A £3.5 million renovation funded by the Heritage Lottery Fund has made this museum – located in a handsome four-storey house that is the beloved Victorian novelist's sole surviving residence in London – bigger and better than ever. A period kitchen in the basement and a nursery in the attic were added, and the acquisition of 49 Doughty St increased the exhibition space substantially.
Not that the prolific writer stayed here very long – a mere 2½ years (1837–39). But this is where his work really flourished: he dashed off The Pickwick Papers, Nicholas Nickleby and Oliver Twist, despite anxiety over debts, the death of his beloved sister-in-law, Mary Hogarth, and his ever-growing family.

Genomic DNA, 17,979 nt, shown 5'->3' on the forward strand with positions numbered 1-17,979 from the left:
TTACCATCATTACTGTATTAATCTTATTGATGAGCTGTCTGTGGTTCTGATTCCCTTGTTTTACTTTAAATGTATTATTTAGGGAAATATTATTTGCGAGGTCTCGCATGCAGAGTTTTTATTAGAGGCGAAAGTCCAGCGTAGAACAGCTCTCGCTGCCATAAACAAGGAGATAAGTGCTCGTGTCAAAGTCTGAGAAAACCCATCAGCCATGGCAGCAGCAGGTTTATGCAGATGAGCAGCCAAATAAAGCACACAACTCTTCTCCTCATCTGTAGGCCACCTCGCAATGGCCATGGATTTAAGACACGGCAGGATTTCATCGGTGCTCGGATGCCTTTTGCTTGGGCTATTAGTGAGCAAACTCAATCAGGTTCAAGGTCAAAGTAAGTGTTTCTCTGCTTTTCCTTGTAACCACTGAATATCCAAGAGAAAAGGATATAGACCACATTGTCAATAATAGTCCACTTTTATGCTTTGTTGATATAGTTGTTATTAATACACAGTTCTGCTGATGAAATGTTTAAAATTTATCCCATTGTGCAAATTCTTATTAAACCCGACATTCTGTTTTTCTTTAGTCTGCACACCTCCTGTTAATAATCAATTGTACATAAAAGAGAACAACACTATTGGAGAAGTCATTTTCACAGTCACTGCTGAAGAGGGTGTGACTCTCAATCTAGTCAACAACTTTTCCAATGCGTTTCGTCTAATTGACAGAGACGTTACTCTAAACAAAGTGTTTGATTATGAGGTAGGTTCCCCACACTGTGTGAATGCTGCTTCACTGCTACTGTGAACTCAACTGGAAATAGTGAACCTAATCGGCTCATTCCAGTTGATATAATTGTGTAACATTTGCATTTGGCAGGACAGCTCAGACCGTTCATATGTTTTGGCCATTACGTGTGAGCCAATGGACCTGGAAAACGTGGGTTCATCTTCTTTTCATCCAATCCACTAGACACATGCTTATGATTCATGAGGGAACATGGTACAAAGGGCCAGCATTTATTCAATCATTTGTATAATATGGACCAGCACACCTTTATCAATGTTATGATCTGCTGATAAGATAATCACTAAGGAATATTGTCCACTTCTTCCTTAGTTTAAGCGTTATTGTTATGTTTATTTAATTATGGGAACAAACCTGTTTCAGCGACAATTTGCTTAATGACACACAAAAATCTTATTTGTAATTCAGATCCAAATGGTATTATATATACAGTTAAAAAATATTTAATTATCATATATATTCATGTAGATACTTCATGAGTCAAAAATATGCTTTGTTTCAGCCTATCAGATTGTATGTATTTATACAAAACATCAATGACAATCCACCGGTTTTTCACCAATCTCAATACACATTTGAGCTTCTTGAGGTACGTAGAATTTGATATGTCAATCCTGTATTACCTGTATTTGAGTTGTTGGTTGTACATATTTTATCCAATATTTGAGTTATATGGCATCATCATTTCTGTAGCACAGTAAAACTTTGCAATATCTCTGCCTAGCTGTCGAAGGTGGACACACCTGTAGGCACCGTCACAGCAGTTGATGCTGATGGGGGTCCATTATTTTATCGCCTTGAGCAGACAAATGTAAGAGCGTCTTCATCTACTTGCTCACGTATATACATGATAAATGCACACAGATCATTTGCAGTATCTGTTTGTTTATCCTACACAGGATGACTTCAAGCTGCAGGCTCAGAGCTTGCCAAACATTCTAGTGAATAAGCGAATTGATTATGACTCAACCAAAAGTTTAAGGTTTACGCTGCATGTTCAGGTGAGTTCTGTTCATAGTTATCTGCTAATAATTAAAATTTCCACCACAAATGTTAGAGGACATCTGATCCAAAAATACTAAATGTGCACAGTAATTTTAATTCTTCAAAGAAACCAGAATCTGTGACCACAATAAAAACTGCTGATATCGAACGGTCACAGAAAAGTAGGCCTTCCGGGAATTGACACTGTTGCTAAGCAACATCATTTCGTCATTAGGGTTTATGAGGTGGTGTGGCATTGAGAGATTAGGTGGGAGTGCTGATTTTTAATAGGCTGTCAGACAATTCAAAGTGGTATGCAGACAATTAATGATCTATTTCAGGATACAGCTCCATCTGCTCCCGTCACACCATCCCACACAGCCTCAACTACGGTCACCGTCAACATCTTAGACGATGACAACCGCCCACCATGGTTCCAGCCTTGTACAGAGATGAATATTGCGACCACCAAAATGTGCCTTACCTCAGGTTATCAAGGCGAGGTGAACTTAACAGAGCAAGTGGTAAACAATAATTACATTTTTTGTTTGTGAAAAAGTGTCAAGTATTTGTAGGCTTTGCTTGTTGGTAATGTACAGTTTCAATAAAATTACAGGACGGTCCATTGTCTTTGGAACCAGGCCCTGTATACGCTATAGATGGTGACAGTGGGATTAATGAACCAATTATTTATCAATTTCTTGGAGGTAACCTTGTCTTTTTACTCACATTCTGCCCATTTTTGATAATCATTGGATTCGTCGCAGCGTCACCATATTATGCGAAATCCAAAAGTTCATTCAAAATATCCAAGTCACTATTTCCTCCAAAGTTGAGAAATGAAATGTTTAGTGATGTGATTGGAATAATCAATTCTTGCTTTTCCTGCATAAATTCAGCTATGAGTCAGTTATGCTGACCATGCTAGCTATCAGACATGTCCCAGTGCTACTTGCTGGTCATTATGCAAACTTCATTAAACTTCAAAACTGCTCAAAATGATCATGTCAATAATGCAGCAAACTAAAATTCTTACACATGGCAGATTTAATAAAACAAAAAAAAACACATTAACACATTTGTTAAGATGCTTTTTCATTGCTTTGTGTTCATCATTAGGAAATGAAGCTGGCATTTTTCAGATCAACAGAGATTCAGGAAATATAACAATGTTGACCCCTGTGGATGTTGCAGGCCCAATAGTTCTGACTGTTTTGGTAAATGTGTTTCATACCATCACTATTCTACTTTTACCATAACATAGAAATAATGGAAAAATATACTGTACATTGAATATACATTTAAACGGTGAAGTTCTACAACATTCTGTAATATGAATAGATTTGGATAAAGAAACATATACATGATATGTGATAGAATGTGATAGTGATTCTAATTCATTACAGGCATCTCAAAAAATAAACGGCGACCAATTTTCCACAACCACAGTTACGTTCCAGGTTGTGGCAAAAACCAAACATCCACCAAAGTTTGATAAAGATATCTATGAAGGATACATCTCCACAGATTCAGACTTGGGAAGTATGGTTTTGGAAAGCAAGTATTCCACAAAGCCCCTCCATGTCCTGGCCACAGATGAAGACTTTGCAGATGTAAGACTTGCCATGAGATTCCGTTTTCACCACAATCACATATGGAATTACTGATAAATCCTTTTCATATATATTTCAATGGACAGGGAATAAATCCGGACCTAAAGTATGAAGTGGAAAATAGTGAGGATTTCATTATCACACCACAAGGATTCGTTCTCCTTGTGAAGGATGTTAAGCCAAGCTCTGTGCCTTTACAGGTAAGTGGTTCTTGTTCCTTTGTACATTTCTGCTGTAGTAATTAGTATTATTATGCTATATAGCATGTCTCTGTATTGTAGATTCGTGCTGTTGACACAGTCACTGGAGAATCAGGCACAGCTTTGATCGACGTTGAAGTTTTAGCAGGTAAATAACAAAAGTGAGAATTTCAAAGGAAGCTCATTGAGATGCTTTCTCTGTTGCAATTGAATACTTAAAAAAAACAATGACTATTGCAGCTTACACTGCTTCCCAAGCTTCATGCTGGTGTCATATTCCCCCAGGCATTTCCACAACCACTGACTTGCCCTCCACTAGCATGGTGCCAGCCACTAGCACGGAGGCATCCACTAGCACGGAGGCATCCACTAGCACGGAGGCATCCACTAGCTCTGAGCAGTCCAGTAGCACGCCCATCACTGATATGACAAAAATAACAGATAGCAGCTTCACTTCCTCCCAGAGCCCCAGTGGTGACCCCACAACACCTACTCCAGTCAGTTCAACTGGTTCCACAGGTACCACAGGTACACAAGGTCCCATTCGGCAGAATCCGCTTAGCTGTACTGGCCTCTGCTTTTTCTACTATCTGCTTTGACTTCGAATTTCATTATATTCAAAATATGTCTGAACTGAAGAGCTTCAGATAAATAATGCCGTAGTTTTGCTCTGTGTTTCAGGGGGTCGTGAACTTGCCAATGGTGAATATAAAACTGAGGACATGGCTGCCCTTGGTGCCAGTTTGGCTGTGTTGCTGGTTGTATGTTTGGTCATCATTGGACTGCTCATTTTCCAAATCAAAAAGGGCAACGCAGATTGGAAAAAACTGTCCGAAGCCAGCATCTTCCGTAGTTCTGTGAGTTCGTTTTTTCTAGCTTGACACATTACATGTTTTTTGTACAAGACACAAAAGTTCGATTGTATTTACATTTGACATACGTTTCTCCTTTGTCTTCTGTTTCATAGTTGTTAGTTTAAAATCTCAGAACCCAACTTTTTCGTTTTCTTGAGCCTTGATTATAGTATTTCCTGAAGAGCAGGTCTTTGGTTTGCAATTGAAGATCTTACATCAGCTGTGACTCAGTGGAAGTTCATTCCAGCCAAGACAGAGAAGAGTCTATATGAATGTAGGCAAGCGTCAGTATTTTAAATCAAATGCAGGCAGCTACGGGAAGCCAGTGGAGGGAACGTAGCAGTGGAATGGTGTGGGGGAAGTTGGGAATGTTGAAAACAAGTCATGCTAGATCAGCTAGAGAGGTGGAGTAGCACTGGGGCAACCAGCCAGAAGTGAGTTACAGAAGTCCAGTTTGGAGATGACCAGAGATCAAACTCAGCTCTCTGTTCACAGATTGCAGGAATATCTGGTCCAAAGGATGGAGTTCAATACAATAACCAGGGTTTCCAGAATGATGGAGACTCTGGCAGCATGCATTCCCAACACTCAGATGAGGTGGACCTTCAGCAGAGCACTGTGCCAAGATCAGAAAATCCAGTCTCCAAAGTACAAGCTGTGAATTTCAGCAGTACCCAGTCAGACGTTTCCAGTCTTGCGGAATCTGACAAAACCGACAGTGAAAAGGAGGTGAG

The house was saved from demolition and the museum opened in 1925, showcasing the family drawing room (restored to its original condition) and a dozen rooms containing various memorabilia, including the study where you'll find the desk at which Dickens wrote Great Expectations.
The charming Garden Cafe (open 10am to 4.30pm Tuesday to Sunday) is free to visit, without requiring admission to the museum. Audio guides are £3 (or download the free app to your smartphone). One night a month, the museum is open till 8pm (check the calendar on the website), with last admission at 7pm.